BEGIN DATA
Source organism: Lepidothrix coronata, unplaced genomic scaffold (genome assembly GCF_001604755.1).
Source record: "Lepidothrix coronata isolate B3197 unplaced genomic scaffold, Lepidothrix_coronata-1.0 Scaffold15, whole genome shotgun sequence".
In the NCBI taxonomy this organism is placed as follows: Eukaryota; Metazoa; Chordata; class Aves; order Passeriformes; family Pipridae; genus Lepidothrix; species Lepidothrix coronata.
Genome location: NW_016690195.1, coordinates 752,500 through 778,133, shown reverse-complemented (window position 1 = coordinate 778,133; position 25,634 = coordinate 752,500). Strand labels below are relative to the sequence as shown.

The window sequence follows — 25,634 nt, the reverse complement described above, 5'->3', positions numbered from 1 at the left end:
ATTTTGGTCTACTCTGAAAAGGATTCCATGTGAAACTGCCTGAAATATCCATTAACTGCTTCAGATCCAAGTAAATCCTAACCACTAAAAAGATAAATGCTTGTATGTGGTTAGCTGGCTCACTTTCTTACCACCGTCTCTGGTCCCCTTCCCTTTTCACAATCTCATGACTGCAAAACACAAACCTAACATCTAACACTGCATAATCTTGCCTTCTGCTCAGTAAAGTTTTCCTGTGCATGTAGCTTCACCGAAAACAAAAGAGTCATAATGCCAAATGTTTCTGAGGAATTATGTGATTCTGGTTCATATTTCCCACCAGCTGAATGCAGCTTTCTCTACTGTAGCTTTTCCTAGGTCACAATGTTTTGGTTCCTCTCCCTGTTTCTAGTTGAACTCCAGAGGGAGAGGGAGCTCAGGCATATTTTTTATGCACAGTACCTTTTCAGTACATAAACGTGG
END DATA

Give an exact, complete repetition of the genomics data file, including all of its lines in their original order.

Source organism: Lepidothrix coronata, unplaced genomic scaffold (genome assembly GCF_001604755.1).
Source record: "Lepidothrix coronata isolate B3197 unplaced genomic scaffold, Lepidothrix_coronata-1.0 Scaffold15, whole genome shotgun sequence".
In the NCBI taxonomy this organism is placed as follows: Eukaryota; Metazoa; Chordata; class Aves; order Passeriformes; family Pipridae; genus Lepidothrix; species Lepidothrix coronata.
Genome location: NW_016690195.1, coordinates 752,500 through 778,133, shown reverse-complemented (window position 1 = coordinate 778,133; position 25,634 = coordinate 752,500). Strand labels below are relative to the sequence as shown.

The window sequence follows — 25,634 nt, the reverse complement described above, 5'->3', positions numbered from 1 at the left end:
ATTTTGGTCTACTCTGAAAAGGATTCCATGTGAAACTGCCTGAAATATCCATTAACTGCTTCAGATCCAAGTAAATCCTAACCACTAAAAAGATAAATGCTTGTATGTGGTTAGCTGGCTCACTTTCTTACCACCGTCTCTGGTCCCCTTCCCTTTTCACAATCTCATGACTGCAAAACACAAACCTAACATCTAACACTGCATAATCTTGCCTTCTGCTCAGTAAAGTTTTCCTGTGCATGTAGCTTCACCGAAAACAAAAGAGTCATAATGCCAAATGTTTCTGAGGAATTATGTGATTCTGGTTCATATTTCCCACCAGCTGAATGCAGCTTTCTCTACTGTAGCTTTTCCTAGGTCACAATGTTTTGGTTCCTCTCCCTGTTTCTAGTTGAACTCCAGAGGGAGAGGGAGCTCAGGCATATTTTTTATGCACAGTACCTTTTCAGTACATAAACGTGG